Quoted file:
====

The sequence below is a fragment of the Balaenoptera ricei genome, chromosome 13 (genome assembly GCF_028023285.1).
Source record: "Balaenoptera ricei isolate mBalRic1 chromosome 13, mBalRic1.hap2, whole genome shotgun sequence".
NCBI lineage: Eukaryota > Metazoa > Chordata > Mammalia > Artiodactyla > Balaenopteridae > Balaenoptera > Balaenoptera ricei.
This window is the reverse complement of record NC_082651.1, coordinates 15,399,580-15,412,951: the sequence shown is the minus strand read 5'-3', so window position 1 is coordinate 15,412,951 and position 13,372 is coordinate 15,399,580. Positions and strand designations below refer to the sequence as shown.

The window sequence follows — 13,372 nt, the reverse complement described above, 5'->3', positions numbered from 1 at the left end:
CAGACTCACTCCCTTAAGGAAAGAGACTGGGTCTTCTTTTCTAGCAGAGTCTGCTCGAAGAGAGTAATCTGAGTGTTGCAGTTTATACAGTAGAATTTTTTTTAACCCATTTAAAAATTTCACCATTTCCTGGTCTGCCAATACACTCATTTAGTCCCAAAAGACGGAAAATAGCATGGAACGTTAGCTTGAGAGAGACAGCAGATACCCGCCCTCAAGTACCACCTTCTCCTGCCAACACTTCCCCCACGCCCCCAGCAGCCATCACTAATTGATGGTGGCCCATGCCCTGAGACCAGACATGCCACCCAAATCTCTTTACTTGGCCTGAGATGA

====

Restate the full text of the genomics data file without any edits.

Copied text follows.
The sequence below is a fragment of the Balaenoptera ricei genome, chromosome 13 (genome assembly GCF_028023285.1).
Source record: "Balaenoptera ricei isolate mBalRic1 chromosome 13, mBalRic1.hap2, whole genome shotgun sequence".
NCBI lineage: Eukaryota > Metazoa > Chordata > Mammalia > Artiodactyla > Balaenopteridae > Balaenoptera > Balaenoptera ricei.
This window is the reverse complement of record NC_082651.1, coordinates 15,399,580-15,412,951: the sequence shown is the minus strand read 5'-3', so window position 1 is coordinate 15,412,951 and position 13,372 is coordinate 15,399,580. Positions and strand designations below refer to the sequence as shown.

The window sequence follows — 13,372 nt, the reverse complement described above, 5'->3', positions numbered from 1 at the left end:
CAGACTCACTCCCTTAAGGAAAGAGACTGGGTCTTCTTTTCTAGCAGAGTCTGCTCGAAGAGAGTAATCTGAGTGTTGCAGTTTATACAGTAGAATTTTTTTTAACCCATTTAAAAATTTCACCATTTCCTGGTCTGCCAATACACTCATTTAGTCCCAAAAGACGGAAAATAGCATGGAACGTTAGCTTGAGAGAGACAGCAGATACCCGCCCTCAAGTACCACCTTCTCCTGCCAACACTTCCCCCACGCCCCCAGCAGCCATCACTAATTGATGGTGGCCCATGCCCTGAGACCAGACATGCCACCCAAATCTCTTTACTTGGCCTGAGATGA